Ask yourself what kind of constitution today’s mainstream political economist or legal professional would write. In some ways, we have an abundance of “proxy-constitutions” scattered across our political domain. The Affordable Care Act (or “Obamacare”) for example, is a nearly 1,000-page legislative bill that, combined with associated law, reaches an astounding 20,000 pages, all of which serves a patchwork of special interests. The sprawling Patriot Act, meanwhile, was designed to effectively override the protections of the Bill of Rights by embedding it in synthetic emergency constitutionalism. So, too, is the current trillion-dollar “omnibus” spending bill that also tips 4,000 pages (this seems to be the writing standard from the law school graduates, staff, and consultants who are drafting these documents).

The U.S. Constitution, by comparison, is four pages. It is not misleading or dishonest, nor does it contain a hidden agenda. It is clear, if occasionally general,1 and focuses on one overriding goal: limiting government. It reflects the integrity and priorities of the men who wrote it (and compromised together in its ratification).

My general sense, however, is that we expect too much of this document, without realizing our personal role alongside it. Unfortunately, modern jurists—as well as most law professors and their flock—turn to the state, to the federal government, and to institutions to exorcise their social anxieties. Perhaps jurist and author Jerome Frank really was right that the law is a replacement for a father figure, reflecting a lack of intellectual and emotional maturity.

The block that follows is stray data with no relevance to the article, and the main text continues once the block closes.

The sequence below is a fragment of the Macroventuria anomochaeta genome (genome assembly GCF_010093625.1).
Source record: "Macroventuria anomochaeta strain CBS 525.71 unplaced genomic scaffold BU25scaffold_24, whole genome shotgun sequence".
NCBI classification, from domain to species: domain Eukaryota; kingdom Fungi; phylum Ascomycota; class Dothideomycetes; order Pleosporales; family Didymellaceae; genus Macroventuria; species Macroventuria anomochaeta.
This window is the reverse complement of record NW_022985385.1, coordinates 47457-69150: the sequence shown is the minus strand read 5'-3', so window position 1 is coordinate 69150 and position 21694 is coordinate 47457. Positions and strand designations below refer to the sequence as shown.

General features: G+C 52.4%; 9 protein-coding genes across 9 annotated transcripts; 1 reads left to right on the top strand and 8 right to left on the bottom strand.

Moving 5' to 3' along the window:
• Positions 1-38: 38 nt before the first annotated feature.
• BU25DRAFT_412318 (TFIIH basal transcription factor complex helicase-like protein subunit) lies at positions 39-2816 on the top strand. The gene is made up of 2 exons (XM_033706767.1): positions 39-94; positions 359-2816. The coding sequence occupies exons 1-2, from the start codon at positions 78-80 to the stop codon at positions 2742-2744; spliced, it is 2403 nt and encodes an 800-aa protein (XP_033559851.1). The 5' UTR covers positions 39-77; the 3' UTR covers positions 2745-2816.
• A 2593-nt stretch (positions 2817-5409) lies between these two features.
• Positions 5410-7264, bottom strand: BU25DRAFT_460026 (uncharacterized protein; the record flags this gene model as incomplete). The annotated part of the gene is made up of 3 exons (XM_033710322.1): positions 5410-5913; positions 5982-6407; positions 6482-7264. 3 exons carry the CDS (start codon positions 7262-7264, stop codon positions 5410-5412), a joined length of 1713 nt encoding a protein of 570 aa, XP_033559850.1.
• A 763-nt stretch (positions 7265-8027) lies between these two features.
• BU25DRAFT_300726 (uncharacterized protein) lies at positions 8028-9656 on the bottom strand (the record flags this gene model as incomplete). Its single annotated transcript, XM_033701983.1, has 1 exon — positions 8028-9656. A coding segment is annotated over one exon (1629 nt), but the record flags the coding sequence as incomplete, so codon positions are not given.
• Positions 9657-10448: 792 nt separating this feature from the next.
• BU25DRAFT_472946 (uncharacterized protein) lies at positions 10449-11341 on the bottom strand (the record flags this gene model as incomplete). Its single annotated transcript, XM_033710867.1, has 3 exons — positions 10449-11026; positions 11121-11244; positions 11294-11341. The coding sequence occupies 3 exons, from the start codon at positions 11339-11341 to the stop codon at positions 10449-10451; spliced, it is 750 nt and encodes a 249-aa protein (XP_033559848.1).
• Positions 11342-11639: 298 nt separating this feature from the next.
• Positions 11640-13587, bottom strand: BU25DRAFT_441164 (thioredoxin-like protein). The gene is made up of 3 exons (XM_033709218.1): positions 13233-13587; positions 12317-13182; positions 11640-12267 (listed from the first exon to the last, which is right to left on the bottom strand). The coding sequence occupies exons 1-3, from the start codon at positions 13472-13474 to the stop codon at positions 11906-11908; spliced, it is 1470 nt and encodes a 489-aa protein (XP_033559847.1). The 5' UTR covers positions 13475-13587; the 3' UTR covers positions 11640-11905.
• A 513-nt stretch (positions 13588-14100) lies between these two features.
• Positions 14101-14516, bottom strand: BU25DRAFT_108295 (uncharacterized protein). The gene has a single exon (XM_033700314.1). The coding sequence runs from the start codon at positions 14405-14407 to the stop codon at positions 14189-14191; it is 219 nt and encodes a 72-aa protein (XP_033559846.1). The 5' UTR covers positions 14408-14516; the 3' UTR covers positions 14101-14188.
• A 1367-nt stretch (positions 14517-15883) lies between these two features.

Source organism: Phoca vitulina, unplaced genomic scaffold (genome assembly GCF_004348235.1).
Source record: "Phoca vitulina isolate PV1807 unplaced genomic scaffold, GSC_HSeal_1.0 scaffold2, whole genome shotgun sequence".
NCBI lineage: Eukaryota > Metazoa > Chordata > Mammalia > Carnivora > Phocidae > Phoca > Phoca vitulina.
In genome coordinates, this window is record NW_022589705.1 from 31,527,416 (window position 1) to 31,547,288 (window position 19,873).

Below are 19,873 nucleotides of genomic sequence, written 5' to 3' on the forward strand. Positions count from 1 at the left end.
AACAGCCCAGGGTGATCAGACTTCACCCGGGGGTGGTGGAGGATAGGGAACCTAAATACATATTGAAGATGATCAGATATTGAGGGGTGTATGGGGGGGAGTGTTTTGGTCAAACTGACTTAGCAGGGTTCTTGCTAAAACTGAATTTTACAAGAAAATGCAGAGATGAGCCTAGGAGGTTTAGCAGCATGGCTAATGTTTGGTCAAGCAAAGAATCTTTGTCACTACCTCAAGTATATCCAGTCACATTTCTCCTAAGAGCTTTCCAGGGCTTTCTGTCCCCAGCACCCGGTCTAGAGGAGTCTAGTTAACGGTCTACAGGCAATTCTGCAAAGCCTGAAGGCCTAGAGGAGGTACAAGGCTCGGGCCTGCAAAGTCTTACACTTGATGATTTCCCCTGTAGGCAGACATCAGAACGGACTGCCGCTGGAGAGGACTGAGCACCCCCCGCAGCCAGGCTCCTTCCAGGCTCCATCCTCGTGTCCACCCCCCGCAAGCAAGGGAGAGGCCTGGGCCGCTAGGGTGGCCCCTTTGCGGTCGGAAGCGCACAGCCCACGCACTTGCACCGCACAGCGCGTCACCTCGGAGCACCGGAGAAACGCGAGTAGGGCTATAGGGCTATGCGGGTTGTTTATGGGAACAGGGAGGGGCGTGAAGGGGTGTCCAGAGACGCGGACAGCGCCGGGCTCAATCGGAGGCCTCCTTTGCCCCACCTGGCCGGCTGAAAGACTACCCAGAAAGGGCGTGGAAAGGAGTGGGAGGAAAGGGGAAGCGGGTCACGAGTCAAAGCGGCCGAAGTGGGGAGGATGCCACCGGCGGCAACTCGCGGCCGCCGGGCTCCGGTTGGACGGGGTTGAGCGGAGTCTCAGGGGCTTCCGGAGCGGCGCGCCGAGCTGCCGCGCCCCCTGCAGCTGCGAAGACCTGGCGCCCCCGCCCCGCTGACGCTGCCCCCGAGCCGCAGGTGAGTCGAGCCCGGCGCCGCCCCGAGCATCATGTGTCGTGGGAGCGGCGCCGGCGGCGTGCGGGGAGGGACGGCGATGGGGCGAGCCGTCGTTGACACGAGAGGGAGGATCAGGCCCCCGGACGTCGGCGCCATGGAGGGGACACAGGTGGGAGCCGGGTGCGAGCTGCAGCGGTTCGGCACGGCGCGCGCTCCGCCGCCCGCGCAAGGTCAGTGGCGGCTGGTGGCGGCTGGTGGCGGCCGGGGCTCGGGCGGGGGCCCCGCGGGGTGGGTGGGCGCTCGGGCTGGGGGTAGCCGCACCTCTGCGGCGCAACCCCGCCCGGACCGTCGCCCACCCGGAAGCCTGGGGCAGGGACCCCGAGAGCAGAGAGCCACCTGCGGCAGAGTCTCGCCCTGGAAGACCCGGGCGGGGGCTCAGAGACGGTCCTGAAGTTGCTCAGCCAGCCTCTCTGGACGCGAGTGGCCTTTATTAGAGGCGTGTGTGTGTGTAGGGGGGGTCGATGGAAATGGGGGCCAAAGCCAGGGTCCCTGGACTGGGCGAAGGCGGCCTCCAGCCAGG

[Related: “Breaking Up the Law School Monopoly: Part 2”]

I’d like to suggest that the greatest divide between the early American jurist and today’s institutional technocrat rests in property. Not wealth, or status; not power, or ambition, but property—personal property, and the concomitant behaviors of protection, stewardship, longevity, and personal responsibility (this is also why economic “Georgism” is popular among parts of the radicalized Left).2

Part of the long debate over constitutional interpretation concerns differing views of property. The central reason why there is a consistent disequilibrium between that document and progressive politics is this: the Constitution was not written to accommodate the socialist state, nor a pretentious authoritarian intellectual class. It cannot be “stretched” into a progressive manifesto (which is why some law professors cannot patiently endure its democratic processes, and want to throw it out entirely). The Constitution is a classical liberal statement and business plan. It specifically seeks to guard against what the founders perceived: the attraction into federal government of interests hostile to privacy.

In America, a society committed to the rule of law arguably more than any other, the consistent assault on the Constitution that is incubated and systematized in our nation’s law schools represents something more than a mere difference of outlook or opinion: it is a challenge to America itself, a taking up of arms against the intellectual, spiritual, and organizational pillars of a specific society. This makes it more than subversive—it is hostile, but it is also a deception that rests on a fundamental conceit of elitism and an assumed superior judgement that is detached from consent.